REVIEW: ‘Don’t Look Up’ is Painfully Funny

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There aren’t that many movies that leave me speechless, and usually, when they end, I have some reaction to them. But Don’t Look Up burrowed a void into my soul and left me in awe. Not because it was the apex of filmmaking or had the best performances of the year, but because it was satire executed so well that I couldn’t help but feel empty after watching it. Like good comedy, Don’t Look Up is funny because it’s true. And because this satire borders on some sick documentary that had me mouthing “oh god” multiple times, it’s also painful because it’s true.

Directed and written by with a story by , Don’t Look Up was set up to do great things. The film features a stellar cast in charismatic and depressing roles that, as a former academic married to a former scientist who worked on biofuels and living in the climate denial homeland of Texas, hit extremely hard.

Jennifer Lawrence is Kate Dibiasky, the young Ph.D. candidate who gets all the pain and none of the glory of a scientific discovery. She’s the scientist whose doom and gloom is catapulted by her sense of dread when hearing the ineptitude of society. Leonardo DiCaprio is Dr. Mindy, the tenured professor who moves anxiety-addled mess to the scientist just going along to get along, because well, at least someone can be in the room. And then you have the MAGA-inspired president with Meryl Streep, the news anchors allergic to bad news with Cate Blanchett and Tyler Perry, and a whole slew of other characters that cross the uncanny valley of satire and historical in an uncomfortable way. The film also features Jonah Hill, Ron Perlman, Melanie Lynskey, Timothée Chalamet, and Himesh Patel.

In the film, Kate Dibiasky, an astronomy grad student, and her professor Dr. Mindy make an astounding discovery of a comet orbiting within the solar system. The problem — it’s on a direct collision course with Earth, and, well, no one really seems to care. For the film’s two-hour and 18-minute runtime, we watch as the pair tries to warn mankind about a planet-killer the size of Mount Everest and are told repeatedly that this fact is too inconvenient, not newsworthy enough, or just not well-timed. With the help of Dr. Oglethorpe (Rob Morgan), we watch the pair go on a media tour that takes them from the office of an indifferent President Orlean (Meryl Streep) and her immensely incompetent and unqualified son Chief of Staff, Jason (Jonah Hill), to the airwaves of The Daily Rip, an upbeat morning show hosted by Brie (Cate Blanchett) and Jack (Tyler Perry). With only six months until the comet makes an impact, we get to watch as it all just spirals down the drain.

Every character has moments and performances that illicit almost a visceral laughter from you, in the audience, because the only other option is to cry at just how awful everything is. I don’t even know how to review this film, to be honest. As much as the film lands everything from a technical standpoint, the film pulls out a reaction that is either going to leave you completely hating, completely in love with, or just somewhere in the land where you love it but will refuse to see it again –that’s where I’m currently residing.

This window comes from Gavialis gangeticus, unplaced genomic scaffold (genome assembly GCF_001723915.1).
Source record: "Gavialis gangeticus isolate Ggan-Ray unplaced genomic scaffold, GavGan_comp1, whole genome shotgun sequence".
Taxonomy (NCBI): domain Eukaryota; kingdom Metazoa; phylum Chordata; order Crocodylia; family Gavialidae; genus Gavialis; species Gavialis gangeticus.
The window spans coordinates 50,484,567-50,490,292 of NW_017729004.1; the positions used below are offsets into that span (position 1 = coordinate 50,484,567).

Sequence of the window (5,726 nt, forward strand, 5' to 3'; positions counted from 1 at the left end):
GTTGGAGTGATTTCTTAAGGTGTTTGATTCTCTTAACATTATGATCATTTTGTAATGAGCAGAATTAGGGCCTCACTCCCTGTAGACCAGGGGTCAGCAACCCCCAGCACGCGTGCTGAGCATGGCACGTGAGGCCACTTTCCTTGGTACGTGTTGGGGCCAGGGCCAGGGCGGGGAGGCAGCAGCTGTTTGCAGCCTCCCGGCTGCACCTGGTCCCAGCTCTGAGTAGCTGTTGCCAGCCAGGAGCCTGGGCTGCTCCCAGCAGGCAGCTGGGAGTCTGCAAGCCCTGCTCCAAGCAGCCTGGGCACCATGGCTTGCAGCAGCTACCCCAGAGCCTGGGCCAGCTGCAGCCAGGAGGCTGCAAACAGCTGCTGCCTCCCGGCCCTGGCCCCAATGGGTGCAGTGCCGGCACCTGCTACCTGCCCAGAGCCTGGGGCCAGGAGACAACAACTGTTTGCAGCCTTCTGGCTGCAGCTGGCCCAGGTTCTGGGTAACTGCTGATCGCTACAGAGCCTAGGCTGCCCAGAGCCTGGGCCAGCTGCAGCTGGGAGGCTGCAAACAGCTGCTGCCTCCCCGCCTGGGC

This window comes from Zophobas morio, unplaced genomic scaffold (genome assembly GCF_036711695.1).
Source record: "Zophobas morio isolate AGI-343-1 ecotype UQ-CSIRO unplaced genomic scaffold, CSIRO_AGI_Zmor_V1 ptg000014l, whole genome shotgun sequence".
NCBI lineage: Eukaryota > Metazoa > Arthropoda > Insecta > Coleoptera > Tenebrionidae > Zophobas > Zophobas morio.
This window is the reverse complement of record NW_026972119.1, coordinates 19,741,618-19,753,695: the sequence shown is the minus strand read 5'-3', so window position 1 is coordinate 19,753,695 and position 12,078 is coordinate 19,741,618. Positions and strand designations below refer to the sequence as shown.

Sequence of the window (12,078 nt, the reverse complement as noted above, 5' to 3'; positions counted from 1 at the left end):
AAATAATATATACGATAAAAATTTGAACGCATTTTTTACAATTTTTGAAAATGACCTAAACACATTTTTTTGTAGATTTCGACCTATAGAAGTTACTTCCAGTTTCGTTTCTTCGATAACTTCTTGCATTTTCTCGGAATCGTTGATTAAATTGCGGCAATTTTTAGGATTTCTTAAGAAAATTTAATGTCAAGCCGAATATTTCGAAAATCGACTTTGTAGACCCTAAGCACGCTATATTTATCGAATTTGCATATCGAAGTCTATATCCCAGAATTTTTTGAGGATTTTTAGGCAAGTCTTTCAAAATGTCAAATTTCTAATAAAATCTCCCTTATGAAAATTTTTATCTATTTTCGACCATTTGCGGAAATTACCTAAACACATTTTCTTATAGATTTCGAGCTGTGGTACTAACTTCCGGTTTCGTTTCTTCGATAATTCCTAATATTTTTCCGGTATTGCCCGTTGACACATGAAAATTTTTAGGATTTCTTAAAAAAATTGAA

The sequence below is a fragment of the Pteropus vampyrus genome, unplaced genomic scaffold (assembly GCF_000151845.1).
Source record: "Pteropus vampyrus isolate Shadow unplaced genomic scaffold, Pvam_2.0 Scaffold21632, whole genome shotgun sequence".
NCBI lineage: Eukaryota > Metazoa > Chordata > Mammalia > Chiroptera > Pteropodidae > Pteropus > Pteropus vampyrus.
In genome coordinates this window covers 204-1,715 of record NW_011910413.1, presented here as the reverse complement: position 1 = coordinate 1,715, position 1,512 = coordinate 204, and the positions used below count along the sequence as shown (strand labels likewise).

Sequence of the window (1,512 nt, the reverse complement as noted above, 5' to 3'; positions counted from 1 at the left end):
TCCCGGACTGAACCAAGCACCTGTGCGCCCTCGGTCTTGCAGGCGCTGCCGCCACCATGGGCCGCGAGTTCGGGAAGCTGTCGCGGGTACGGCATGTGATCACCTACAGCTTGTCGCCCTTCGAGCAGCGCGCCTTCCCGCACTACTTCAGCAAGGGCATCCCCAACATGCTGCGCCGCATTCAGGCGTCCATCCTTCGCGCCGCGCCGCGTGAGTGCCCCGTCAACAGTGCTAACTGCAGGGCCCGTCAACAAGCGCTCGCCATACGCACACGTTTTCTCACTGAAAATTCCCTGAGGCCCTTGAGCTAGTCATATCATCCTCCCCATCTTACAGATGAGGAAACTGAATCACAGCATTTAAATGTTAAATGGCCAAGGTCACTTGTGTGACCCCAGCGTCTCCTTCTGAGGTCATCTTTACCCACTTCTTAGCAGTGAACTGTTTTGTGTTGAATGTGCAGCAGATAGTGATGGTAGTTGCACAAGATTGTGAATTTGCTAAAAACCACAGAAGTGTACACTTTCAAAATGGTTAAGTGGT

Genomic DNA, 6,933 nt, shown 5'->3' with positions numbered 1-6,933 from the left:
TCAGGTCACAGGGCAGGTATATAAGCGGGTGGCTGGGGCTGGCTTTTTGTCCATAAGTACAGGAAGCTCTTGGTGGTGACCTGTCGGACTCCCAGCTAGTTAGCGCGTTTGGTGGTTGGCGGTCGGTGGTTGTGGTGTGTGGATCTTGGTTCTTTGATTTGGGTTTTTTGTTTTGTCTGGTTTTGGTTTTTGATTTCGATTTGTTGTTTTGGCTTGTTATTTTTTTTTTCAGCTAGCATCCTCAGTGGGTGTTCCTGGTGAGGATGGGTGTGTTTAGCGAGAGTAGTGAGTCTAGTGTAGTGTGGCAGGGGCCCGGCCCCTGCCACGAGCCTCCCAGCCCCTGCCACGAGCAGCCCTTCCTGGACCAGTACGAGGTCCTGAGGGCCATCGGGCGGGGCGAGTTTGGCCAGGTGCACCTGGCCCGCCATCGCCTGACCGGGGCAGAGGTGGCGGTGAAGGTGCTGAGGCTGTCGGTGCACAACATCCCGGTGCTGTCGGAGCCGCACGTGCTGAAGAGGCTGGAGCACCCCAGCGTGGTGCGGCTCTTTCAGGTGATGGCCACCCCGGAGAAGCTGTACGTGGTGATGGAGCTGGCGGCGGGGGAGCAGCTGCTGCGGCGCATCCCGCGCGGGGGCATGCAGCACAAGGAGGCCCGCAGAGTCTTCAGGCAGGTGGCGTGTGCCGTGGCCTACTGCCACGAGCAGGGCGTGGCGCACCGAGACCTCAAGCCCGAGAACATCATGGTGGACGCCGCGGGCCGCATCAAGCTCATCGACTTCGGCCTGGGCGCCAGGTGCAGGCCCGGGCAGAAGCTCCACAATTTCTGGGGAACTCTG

In some ways, Don’t Look Up feels like a kitchen sink film made to do weird things with great actors. But at the same time, it’s also a salient mirror to what we have been experiencing with climate change and even the response to the COVID-19 pandemic. McKay shows off just how weirdly impactful celebrity culture is through Ariana Grande and the dangers of the equally weird tech-bro culture through a character that is a blend of Steve Jobs, Mark Zuckerberg, and Elon Musk. We see the apathy towards anything not driving social media interactions from the media, and leaders completely more-interested in stock prices, minerals, and the midterms to care about a planet-killing asteroid hurtling towards Earth.

Don’t Look Up is a kick in the teeth. It leaves you devoid of hope and shows the capitalistic and social obsessed world we live in, and that’s it. There is no greater meaning than “we suck.” And while this bleak film may not be everyone’s cup of tea, being married to a scientist means that I’ve heard this same hopeless outlook on the world for 8 years. Not because we can’t do anything to save ourselves, but because we’re choosing not to do anything to save ourselves.

In fact, Don’t Look Up is a hilarious comedy that made me immediately remember how useless the Paris Agreement was, how every country keeps making promises for 2050 and passing the buck to the next generation. The nihilism baked into this film is just that in a nutshell. It’s about the fact that despite mountains of data, we do nothing with it. We hoard vaccines, we refuse to save climate refugees, we further deplete natural resources, and we do it all by just thinking everything will be fine. We just sit here, worrying about celebrity marriages, and let the “bad news” be pushed out of our minds by something more immediate.

Don’t Look Up is a film that just burrows itself inside you and becomes a lens that you look at the world through. It’s hilarious because it’s not far off from the truth, and it hurts for the exact same reason. That’s why Don’t Look Up hits and why it’s both McKay’s most chaotic and well-crafted films.

Don’t Look Up is playing in theaters on December 10, 2021, and will be streamed exclusively on Netflix on December 24, 2021.


Don't Look Up
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    Rating - 9/10
9/10

TL;DR

Don’t Look Up is a film that just burrows itself inside you and becomes a lens that you look at the world through. It’s hilarious because it’s not far off from the truth, and it hurts for the exact same reason. That’s why Don’t Look Up hits and why it’s both McKay’s most chaotic and well-crafted films.

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